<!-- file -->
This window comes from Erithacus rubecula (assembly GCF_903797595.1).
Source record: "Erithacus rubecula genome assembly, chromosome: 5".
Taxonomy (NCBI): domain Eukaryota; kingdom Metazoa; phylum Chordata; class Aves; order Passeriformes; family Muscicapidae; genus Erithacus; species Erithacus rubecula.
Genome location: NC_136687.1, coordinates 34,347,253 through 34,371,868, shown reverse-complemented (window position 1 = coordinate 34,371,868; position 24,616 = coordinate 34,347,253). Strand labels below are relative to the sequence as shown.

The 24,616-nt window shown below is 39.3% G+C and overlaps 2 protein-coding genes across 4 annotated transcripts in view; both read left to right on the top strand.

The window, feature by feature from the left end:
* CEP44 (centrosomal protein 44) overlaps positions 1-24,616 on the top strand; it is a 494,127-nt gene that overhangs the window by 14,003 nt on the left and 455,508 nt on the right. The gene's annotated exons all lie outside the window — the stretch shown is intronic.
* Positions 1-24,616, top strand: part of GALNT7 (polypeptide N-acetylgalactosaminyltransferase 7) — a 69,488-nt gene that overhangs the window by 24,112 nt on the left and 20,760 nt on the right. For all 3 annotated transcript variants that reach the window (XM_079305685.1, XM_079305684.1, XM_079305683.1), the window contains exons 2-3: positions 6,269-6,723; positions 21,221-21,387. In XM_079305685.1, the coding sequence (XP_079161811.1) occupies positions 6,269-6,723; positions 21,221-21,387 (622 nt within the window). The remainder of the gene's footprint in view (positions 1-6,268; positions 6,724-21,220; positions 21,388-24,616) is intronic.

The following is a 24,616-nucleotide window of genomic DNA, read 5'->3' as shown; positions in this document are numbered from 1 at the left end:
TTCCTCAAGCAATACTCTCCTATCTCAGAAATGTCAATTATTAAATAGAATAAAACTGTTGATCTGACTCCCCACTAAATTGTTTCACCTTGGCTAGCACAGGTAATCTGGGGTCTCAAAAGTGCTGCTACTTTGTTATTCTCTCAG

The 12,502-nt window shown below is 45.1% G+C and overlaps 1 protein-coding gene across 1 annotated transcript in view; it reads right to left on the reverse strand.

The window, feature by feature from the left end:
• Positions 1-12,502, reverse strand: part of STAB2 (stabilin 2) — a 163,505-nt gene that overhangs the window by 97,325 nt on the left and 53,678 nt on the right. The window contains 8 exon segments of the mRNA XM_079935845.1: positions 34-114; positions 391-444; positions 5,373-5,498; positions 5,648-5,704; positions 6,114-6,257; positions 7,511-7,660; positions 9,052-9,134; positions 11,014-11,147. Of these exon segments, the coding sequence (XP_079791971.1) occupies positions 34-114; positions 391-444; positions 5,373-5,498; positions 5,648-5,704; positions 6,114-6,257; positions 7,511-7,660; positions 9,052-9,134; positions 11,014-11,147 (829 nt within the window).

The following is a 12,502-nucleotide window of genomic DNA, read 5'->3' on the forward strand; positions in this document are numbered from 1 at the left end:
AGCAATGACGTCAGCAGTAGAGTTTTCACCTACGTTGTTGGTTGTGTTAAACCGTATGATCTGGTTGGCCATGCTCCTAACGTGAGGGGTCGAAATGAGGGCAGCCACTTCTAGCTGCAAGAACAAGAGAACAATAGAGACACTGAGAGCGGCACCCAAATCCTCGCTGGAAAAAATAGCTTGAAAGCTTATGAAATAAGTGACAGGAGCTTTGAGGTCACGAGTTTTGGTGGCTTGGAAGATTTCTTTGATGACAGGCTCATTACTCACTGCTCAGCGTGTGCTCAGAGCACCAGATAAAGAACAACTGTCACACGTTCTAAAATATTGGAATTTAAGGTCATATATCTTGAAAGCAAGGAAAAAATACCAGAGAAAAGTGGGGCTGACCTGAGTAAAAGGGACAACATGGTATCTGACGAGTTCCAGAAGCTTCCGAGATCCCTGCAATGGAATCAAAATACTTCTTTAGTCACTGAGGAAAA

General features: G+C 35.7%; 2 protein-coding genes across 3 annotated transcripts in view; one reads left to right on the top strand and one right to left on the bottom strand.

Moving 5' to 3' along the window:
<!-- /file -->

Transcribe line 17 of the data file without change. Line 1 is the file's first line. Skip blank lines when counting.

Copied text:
Moving 5' to 3' along the window: